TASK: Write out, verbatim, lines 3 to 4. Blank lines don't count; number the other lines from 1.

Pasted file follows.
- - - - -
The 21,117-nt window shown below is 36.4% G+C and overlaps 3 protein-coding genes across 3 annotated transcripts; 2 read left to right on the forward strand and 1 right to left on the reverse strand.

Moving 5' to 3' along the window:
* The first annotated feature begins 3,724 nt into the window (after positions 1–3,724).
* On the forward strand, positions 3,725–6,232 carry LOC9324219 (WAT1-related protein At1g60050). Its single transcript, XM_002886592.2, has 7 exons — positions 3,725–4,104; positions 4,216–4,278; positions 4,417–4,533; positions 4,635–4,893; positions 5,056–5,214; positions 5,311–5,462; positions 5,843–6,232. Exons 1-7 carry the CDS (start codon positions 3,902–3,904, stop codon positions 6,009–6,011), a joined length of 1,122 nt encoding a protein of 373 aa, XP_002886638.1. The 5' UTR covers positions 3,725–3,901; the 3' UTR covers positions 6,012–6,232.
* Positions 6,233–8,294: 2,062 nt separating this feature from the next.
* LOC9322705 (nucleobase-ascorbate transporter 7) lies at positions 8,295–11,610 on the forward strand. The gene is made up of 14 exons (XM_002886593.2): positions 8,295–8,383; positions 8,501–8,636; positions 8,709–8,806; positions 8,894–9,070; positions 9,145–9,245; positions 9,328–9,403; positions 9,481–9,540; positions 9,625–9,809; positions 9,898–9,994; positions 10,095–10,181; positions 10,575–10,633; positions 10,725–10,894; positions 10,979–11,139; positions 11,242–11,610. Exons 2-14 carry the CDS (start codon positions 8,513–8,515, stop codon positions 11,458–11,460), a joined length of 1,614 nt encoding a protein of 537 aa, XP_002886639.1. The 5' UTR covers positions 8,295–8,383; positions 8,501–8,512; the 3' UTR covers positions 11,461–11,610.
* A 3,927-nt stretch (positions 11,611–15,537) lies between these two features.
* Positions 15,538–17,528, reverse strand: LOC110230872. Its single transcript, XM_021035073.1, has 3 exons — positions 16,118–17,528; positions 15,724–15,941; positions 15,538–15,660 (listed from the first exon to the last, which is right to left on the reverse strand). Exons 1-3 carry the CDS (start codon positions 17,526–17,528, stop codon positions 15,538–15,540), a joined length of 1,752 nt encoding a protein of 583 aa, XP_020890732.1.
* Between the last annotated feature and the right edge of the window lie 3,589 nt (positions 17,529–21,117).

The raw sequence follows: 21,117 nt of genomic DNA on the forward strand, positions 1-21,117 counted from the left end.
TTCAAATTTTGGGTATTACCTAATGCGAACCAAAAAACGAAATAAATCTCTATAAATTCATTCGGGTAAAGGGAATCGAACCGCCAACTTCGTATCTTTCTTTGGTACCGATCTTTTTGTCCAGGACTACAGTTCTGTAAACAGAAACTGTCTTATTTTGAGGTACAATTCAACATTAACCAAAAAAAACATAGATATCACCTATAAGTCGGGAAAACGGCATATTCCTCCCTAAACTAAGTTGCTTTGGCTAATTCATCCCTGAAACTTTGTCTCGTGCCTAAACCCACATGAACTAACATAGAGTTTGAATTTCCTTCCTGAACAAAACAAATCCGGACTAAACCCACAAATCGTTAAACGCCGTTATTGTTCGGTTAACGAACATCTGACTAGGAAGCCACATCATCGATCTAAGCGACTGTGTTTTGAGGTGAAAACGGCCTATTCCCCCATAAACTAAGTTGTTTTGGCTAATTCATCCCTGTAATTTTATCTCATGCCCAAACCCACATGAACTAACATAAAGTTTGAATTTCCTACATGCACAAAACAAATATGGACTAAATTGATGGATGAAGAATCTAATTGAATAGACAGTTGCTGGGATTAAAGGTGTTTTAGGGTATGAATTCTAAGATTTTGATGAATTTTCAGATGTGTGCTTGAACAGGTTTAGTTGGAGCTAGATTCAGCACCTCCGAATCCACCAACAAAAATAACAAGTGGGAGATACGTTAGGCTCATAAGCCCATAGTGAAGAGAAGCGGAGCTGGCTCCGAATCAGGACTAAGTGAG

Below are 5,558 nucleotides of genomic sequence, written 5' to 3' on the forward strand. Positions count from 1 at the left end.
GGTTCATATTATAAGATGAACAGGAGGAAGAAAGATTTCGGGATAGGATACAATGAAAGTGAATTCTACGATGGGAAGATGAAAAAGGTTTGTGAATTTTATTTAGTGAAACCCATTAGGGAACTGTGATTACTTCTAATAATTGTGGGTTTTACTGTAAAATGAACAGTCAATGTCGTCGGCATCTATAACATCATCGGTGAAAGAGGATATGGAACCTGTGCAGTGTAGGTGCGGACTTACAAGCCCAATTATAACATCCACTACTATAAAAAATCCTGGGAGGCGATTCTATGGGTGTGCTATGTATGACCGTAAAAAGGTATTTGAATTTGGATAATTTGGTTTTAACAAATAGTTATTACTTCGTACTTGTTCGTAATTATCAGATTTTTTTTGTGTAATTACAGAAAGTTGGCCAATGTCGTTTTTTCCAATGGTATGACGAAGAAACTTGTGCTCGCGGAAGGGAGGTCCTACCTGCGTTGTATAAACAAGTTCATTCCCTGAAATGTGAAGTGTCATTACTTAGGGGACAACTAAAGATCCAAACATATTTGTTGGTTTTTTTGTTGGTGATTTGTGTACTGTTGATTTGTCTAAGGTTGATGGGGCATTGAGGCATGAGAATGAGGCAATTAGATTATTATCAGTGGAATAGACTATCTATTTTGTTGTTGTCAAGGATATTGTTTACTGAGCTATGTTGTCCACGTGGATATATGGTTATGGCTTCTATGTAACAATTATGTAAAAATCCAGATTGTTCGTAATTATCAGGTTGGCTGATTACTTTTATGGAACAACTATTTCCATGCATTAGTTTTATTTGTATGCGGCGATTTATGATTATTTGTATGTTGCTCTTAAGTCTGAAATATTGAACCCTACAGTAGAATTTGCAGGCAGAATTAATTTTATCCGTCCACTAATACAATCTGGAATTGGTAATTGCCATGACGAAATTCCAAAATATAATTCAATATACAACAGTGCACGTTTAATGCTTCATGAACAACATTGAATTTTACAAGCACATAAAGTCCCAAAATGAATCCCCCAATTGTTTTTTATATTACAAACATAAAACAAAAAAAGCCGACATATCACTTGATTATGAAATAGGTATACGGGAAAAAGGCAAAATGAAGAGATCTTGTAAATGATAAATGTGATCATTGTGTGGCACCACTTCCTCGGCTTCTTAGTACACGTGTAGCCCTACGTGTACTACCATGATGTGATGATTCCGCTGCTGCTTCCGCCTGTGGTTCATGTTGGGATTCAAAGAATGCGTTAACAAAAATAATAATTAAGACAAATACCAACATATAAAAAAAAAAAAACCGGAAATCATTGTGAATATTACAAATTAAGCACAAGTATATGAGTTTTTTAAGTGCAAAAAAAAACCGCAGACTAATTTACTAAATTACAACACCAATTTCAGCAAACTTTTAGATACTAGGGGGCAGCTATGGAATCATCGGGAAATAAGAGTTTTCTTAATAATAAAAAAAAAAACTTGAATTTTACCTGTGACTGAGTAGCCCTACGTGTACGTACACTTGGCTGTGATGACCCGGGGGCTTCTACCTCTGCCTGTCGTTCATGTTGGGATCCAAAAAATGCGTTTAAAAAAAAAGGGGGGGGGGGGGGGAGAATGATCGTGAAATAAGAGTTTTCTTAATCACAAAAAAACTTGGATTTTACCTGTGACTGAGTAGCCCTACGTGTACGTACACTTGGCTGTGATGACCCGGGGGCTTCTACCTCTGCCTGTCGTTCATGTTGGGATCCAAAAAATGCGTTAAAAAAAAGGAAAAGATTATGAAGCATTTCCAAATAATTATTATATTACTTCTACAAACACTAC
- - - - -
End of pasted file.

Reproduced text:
* The first annotated feature begins 3,724 nt into the window (after positions 1–3,724).
* On the forward strand, positions 3,725–6,232 carry LOC9324219 (WAT1-related protein At1g60050). Its single transcript, XM_002886592.2, has 7 exons — positions 3,725–4,104; positions 4,216–4,278; positions 4,417–4,533; positions 4,635–4,893; positions 5,056–5,214; positions 5,311–5,462; positions 5,843–6,232. Exons 1-7 carry the CDS (start codon positions 3,902–3,904, stop codon positions 6,009–6,011), a joined length of 1,122 nt encoding a protein of 373 aa, XP_002886638.1. The 5' UTR covers positions 3,725–3,901; the 3' UTR covers positions 6,012–6,232.